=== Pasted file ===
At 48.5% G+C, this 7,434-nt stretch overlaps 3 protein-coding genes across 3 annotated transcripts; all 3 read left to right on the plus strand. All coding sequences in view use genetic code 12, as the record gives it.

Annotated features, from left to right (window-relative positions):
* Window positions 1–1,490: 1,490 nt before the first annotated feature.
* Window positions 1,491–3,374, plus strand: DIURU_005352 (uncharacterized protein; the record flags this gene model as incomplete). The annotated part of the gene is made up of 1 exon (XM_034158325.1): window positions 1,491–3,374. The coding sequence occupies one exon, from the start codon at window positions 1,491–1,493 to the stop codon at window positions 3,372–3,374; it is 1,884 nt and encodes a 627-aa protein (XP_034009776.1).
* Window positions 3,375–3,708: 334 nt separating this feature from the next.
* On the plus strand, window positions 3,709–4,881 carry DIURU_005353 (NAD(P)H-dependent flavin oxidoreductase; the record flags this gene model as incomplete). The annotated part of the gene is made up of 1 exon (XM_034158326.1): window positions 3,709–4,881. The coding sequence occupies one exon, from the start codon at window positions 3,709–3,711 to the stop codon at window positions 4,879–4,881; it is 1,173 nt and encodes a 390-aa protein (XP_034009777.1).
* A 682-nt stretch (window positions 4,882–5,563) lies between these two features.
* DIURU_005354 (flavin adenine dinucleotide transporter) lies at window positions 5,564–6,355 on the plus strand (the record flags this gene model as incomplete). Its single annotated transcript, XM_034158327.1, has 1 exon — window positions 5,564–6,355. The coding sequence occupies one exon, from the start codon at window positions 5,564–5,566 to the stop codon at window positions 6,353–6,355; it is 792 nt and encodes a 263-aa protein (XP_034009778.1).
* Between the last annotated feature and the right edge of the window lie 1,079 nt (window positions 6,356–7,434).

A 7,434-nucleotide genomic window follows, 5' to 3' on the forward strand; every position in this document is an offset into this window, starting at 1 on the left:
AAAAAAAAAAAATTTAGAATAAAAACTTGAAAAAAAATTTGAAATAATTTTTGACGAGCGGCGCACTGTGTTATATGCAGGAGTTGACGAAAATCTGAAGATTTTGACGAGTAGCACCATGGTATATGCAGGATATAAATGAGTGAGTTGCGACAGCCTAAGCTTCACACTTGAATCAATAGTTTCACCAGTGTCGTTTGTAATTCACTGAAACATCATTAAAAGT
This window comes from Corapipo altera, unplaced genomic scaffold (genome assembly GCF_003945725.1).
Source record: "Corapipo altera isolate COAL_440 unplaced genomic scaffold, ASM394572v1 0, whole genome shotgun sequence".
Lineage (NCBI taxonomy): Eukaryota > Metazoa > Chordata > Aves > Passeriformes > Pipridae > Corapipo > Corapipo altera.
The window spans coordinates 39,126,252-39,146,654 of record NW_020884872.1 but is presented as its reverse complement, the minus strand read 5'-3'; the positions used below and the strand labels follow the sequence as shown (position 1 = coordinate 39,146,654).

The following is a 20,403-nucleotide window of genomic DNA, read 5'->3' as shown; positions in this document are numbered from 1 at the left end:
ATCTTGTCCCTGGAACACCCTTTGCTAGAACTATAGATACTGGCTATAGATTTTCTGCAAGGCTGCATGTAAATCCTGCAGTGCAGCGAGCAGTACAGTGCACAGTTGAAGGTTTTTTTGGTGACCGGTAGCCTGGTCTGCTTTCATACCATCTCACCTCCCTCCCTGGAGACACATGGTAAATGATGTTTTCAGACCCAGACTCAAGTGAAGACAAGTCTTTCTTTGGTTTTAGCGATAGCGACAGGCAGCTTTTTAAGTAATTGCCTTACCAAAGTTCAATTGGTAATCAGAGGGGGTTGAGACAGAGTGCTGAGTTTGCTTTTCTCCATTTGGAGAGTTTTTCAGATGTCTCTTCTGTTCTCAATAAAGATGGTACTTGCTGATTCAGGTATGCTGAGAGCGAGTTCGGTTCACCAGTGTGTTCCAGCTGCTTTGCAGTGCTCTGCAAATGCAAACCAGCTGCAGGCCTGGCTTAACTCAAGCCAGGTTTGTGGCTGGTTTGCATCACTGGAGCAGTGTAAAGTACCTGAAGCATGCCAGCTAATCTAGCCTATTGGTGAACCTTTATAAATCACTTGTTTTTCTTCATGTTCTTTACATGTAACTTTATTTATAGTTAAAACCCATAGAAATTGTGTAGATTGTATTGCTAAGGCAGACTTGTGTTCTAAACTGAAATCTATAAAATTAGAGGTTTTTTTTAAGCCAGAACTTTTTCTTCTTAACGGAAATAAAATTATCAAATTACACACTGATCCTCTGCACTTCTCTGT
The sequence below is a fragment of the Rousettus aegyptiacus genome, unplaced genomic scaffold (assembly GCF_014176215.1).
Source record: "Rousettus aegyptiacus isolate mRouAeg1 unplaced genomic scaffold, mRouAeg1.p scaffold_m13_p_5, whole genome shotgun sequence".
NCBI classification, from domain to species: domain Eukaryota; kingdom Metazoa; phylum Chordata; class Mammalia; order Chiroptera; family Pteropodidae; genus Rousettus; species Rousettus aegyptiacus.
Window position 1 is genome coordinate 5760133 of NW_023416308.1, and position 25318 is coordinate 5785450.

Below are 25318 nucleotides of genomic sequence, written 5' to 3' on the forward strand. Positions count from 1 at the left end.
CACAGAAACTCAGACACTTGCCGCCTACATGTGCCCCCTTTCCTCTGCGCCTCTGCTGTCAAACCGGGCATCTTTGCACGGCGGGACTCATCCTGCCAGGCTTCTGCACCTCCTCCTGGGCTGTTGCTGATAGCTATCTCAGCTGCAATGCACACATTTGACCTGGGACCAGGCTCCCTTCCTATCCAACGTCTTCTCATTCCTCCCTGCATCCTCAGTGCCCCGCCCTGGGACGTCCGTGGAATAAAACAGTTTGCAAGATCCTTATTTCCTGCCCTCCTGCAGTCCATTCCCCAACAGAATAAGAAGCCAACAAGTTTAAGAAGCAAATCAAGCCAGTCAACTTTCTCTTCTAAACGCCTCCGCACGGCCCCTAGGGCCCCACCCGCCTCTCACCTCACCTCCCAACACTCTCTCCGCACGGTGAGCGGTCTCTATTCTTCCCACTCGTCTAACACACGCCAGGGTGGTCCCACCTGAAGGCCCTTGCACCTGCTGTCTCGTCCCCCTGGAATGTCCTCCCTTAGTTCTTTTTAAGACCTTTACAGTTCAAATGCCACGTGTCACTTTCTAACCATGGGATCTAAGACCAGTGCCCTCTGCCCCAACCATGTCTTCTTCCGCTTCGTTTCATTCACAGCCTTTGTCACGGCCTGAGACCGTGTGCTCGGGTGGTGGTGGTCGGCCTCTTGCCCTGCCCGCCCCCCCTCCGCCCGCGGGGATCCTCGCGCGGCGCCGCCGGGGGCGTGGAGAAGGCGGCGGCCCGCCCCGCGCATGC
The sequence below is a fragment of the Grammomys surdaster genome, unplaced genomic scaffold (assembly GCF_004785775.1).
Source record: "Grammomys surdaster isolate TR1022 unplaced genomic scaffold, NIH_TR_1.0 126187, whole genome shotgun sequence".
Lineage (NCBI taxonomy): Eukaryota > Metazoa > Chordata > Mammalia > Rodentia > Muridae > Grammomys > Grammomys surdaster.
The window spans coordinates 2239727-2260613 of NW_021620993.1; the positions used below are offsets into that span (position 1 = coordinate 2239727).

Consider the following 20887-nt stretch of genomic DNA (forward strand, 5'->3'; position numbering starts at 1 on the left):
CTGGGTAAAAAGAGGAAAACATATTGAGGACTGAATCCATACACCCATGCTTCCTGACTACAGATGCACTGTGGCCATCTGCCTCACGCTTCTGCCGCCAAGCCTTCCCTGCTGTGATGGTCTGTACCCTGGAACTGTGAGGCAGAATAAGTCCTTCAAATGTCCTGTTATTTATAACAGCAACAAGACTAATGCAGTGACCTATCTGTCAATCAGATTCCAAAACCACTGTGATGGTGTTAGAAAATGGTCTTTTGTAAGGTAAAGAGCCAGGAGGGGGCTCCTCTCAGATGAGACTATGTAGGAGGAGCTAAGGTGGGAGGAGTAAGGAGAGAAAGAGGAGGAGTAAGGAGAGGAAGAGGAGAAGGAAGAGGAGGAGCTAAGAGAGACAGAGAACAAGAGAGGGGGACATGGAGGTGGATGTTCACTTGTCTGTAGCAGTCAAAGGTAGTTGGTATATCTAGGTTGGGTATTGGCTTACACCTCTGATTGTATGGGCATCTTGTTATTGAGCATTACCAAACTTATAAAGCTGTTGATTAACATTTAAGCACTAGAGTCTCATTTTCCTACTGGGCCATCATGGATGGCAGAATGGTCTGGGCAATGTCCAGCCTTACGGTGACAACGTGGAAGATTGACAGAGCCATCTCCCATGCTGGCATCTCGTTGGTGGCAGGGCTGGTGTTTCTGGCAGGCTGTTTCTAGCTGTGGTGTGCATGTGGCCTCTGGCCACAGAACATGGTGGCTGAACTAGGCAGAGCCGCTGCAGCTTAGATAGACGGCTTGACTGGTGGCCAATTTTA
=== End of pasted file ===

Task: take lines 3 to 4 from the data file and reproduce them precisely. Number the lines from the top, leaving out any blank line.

* Window positions 1–1,490: 1,490 nt before the first annotated feature.
* Window positions 1,491–3,374, plus strand: DIURU_005352 (uncharacterized protein; the record flags this gene model as incomplete). The annotated part of the gene is made up of 1 exon (XM_034158325.1): window positions 1,491–3,374. The coding sequence occupies one exon, from the start codon at window positions 1,491–1,493 to the stop codon at window positions 3,372–3,374; it is 1,884 nt and encodes a 627-aa protein (XP_034009776.1).